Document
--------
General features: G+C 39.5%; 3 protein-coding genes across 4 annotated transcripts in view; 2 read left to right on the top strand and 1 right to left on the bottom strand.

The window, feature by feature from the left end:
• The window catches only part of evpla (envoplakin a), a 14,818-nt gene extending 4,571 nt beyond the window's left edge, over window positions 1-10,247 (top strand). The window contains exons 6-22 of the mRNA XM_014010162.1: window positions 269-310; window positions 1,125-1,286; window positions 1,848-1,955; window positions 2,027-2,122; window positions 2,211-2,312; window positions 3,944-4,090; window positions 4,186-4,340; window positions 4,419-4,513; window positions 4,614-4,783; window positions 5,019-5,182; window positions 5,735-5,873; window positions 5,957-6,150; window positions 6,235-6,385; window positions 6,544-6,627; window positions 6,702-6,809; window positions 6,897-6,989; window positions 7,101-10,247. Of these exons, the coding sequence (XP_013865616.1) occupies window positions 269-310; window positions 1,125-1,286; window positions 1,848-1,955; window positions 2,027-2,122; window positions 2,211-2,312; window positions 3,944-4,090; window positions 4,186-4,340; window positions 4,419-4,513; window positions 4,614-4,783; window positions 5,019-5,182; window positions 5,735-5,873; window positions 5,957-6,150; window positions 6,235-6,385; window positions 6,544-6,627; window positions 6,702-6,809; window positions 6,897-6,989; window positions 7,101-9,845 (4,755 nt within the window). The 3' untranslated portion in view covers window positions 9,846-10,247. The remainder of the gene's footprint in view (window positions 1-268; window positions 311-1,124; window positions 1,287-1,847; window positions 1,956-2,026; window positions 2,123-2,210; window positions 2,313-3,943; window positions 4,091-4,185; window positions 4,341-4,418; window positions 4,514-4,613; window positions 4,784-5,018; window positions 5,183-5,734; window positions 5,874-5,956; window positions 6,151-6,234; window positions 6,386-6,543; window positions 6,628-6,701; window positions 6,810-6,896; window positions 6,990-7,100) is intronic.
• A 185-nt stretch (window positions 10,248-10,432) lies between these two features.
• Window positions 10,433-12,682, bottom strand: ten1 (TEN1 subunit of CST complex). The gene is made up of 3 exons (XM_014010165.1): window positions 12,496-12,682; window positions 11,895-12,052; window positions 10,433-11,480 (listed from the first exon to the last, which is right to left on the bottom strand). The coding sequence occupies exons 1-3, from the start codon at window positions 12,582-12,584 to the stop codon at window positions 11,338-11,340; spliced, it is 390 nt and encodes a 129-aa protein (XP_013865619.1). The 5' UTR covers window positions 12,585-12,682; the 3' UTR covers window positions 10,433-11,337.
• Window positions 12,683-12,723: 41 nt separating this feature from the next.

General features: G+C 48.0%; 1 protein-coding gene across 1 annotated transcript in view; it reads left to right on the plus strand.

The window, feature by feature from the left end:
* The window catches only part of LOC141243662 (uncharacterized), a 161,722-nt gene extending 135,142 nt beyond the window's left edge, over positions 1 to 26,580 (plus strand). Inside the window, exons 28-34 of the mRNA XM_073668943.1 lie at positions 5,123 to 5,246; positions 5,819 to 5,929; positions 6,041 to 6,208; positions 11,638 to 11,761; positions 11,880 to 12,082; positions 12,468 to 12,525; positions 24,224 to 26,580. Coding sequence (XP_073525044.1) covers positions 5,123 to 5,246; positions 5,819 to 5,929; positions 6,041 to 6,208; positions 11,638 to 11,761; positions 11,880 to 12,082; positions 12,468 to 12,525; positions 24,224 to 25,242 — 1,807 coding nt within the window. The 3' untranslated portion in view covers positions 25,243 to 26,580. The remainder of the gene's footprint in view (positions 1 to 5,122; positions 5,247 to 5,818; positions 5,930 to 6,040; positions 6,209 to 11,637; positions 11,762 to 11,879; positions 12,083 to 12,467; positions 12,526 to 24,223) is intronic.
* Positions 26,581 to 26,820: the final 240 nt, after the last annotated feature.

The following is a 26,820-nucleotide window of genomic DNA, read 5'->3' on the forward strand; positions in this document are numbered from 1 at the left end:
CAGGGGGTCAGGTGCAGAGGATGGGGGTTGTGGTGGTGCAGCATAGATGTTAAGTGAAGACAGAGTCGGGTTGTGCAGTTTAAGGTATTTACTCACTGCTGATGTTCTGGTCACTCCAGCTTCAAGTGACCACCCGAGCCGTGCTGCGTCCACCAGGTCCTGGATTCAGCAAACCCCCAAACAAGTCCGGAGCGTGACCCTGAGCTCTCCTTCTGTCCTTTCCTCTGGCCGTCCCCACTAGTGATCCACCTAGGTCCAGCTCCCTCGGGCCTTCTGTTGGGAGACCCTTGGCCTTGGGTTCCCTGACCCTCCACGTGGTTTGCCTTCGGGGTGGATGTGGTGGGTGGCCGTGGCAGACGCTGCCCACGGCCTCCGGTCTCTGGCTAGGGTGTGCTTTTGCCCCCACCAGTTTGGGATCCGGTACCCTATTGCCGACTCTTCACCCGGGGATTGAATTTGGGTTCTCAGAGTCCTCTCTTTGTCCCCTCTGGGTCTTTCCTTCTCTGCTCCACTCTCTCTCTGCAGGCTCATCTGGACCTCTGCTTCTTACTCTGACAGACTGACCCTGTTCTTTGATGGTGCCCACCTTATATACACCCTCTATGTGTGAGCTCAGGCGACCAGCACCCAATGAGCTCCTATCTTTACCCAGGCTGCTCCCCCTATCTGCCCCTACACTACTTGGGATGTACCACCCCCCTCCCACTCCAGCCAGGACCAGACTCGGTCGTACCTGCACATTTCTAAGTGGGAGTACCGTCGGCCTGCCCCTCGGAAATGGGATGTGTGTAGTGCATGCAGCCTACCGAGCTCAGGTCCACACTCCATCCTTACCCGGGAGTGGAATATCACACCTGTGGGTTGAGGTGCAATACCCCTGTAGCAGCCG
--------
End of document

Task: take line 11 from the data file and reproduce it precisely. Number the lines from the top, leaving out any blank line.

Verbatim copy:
The following is a 26,820-nucleotide window of genomic DNA, read 5'->3' on the forward strand; positions in this document are numbered from 1 at the left end: